Dim light in the evening causes coordinated realignment of circadian rhythms, sleep, and short-term memory.
Tam SKE., Brown LA., Wilson TS., Tir S., Fisk AS., Pothecary CA., van der Vinne V., Foster RG., Vyazovskiy VV., Bannerman DM., Harrington ME., Peirson SN.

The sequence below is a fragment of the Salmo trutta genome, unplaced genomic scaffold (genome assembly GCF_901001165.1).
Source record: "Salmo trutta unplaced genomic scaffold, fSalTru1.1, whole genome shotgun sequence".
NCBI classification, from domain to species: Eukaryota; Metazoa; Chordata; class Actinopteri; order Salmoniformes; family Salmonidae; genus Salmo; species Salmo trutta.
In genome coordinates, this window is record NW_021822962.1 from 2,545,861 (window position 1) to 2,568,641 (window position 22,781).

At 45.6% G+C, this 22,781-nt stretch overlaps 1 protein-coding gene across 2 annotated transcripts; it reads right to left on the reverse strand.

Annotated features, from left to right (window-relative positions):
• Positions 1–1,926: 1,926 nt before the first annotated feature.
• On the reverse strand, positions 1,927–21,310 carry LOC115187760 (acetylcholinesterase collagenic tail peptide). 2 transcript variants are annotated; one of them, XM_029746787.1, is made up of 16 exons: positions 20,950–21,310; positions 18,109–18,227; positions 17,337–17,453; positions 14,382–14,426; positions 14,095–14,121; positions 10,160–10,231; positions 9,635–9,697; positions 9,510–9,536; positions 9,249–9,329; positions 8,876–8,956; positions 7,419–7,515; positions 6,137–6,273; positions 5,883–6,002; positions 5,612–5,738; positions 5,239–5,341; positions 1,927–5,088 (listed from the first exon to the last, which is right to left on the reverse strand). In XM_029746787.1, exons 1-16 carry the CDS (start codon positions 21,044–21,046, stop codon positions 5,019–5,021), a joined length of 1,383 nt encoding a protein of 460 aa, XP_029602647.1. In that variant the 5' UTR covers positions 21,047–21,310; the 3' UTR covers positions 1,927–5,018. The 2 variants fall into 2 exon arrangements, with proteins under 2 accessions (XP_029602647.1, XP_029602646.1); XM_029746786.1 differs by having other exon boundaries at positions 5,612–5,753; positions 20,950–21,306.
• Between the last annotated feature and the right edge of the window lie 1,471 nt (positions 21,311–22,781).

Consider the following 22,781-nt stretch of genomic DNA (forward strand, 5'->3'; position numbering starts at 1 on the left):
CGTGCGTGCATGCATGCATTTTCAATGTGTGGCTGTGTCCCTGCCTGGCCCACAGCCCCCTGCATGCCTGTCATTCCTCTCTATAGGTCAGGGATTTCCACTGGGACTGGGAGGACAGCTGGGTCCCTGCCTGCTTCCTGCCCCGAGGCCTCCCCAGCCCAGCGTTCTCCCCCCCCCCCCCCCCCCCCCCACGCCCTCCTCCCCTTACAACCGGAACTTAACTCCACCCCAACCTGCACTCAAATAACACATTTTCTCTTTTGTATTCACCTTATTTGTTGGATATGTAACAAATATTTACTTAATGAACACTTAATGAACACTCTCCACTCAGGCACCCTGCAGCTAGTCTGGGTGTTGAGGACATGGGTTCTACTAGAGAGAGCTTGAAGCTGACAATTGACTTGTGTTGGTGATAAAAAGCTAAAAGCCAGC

Light provides the primary signal for entraining circadian rhythms to the day/night cycle. In addition to rods and cones, the retina contains a small population of photosensitive retinal ganglion cells (pRGCs) expressing the photopigment melanopsin (OPN4). Concerns have been raised that exposure to dim artificial lighting in the evening (DLE) may perturb circadian rhythms and sleep patterns, and OPN4 is presumed to mediate these effects. Here, we examine the effects of 4-h, 20-lux DLE on circadian physiology and behavior in mice and the role of OPN4 in these responses. We show that 2 wk of DLE induces a phase delay of ∼2 to 3 h in mice, comparable to that reported in humans. DLE-induced phase shifts are unaffected in Opn4-/- mice, indicating that rods and cones are capable of driving these responses in the absence of melanopsin. DLE delays molecular clock rhythms in the heart, liver, adrenal gland, and dorsal hippocampus. It also reverses short-term recognition memory performance, which is associated with changes in preceding sleep history. In addition, DLE modifies patterns of hypothalamic and cortical cFos signals, a molecular correlate of recent neuronal activity. Together, our data show that DLE causes coordinated realignment of circadian rhythms, sleep patterns, and short-term memory process in mice. These effects are particularly relevant as DLE conditions-due to artificial light exposure-are experienced by the majority of the populace on a daily basis.